From Here to Eternity (1953): Zinnemann’s Star-Driven, Most Acclaimed Film

James Jones’s “From Here to Eternity,” a book about the public and private lives in an Army base, was a best-seller before Fred Zinnemann adapted it to the big screen in a mature, poignant, well-acted drama.
 
The film’s title derives from a quote from Rudyard Kipling’s 1892 poem “Gentlemen-Rankers,” about soldiers of the British Empire who had “lost their way” and were “damned from here to eternity”.
Daniel Taradash’s fine screenplay contains half a dozen sharply etched characterizations, including Burt Lancaster’s Sergeant Warden, an efficient but human officer; Clift’s Prewitt, an inner-directed man, guided by his own code of ethics; Frank Sinatra’s Maggio, the cocky but honest Italian-American soldier; Deborah Kerr’s Karen Holmes, the frustrated adulterous wife married to a weakling (Philip Ober), and Donna Reed’s Alma, a dance-hall hostess.
oth63xisudgZinnemann’s restrained direction was excellent, bringing to the surface the film’s issues, which, as the critic Pauline Kael observed, represented new attitudes on the American screen that touched a social nerve. “From Here to Eternity” is honest in treating career problems, personal frustrations, and most important of all, sexuality.  The erotically-charged beach scene with Lancaster and Kerr was highly daring and innovative at the time and is still interesting to watch; like other iconic images, it has been imitated and parodied to death.
Set in Hawaii prior to the Pearl Harbor attack, the novel captures the essence of military life in all its complexity and detail, centering on the conflict between individualism, embodied by Montgomery Clift’s Private Prewitt, and rigid institutional authority, represented by the Army. Prewitt refuses to fight for the unit’s team despite promises for rewards and then pressures from his officer, having once blinded a man in the ring. A stubborn yet decent soldier, he admires the Army, but is unwillingly to compromise his notion that “if a man don’t go his own way, he’s nothin,'” which sums up the film’s message as well as director’s Zinnemann’s favorite cinematic theme.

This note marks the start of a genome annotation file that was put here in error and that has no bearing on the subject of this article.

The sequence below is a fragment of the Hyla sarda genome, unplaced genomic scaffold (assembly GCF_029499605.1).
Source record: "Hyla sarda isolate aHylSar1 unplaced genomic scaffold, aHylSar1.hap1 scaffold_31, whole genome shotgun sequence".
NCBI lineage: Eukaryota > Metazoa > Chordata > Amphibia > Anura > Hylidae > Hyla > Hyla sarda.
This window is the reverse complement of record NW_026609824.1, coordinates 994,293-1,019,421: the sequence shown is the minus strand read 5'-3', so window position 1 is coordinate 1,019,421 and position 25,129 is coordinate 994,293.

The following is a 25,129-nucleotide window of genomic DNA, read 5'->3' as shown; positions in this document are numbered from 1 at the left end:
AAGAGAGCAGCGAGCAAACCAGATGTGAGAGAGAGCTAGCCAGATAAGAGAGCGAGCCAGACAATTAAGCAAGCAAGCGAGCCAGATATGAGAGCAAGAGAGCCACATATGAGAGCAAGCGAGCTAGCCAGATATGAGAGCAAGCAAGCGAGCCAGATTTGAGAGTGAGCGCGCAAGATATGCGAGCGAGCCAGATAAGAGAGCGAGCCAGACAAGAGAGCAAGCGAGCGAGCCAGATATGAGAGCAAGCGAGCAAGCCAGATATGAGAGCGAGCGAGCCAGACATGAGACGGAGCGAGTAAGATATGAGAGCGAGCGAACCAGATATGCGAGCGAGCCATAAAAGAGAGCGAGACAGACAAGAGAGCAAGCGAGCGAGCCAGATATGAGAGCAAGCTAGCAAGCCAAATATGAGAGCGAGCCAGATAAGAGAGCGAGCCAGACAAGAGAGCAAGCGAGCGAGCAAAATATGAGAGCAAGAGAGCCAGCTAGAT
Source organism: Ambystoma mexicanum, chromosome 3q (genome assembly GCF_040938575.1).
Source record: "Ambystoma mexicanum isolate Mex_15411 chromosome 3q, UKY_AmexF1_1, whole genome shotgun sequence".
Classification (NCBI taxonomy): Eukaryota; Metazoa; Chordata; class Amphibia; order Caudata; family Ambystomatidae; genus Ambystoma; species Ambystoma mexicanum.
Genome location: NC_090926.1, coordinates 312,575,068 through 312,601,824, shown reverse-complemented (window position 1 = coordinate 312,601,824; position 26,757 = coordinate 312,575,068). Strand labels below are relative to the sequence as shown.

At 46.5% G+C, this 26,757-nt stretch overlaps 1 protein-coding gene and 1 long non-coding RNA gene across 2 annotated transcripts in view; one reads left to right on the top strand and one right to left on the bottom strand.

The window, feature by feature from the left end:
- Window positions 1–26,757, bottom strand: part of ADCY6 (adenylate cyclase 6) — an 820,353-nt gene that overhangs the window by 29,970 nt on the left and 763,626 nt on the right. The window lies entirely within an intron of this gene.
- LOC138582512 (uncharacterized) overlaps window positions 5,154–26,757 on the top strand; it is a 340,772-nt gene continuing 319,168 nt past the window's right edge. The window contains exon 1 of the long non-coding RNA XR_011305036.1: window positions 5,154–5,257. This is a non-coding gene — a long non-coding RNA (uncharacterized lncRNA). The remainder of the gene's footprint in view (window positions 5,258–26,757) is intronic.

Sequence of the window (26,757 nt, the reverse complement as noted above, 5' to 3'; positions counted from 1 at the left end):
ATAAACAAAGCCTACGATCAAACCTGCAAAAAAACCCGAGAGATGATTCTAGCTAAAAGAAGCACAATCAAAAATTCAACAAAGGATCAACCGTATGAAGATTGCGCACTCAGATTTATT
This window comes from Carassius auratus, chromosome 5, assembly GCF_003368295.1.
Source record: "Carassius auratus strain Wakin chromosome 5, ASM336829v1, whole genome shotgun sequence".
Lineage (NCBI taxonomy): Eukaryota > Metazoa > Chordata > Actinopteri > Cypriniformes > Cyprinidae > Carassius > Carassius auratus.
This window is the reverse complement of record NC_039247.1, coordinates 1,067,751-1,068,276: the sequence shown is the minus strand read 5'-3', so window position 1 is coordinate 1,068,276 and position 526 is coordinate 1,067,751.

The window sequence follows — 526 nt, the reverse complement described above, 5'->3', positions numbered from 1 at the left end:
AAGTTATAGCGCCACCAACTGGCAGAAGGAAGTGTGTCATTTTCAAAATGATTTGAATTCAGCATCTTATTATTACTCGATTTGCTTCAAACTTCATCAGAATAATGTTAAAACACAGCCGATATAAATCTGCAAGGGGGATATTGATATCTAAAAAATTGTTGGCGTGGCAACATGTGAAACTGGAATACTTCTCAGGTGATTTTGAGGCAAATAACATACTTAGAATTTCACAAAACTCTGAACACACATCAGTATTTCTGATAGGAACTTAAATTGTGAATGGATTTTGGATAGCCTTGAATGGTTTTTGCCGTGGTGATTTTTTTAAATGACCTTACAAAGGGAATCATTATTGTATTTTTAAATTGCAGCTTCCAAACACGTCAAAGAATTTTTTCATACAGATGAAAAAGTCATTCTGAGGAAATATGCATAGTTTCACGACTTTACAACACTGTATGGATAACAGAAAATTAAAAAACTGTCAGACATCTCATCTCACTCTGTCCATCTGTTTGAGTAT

p_14605.jpgIn 1953, “From Here to Eternity” was nominated for Best Picture along with two historical features, “Julius Caesar” and “The Robe,” George Stevens’s classic Western “Shane,” and William Wyler’s elegant comedy “Roman Holiday,” which made a star out of Audrey Hepburn.
Nominated for thirteen awards, the movie won eight, the largest number of awards for a film since “Gone with the Wind.” “The industry which voted the honors now merits an appreciative nod,” wrote the N.Y. Times critic Bosley Crowther with enthusiasm, having convinced his colleagues earlier to honor the film, director Zinnemann and actor Lancaster with the New York Film Critic Awards.
p_14607.jpgThe casting and acting by each member of the cast was perfect, partly due to the fact that Zinnemann rehearsed the entire film with props, an uncommon practice in Hollywood which gave the actors a sense of continuity. All five players were nominated, with Burt Lancaster and Montgomery Clift canceling each other out as Best Actors (the winner was William Holden for Billy Wilder’s prison drama, “Stalag 17”), but the film honored its two Supporting Actors, Frank Sinatra and Donna Reed.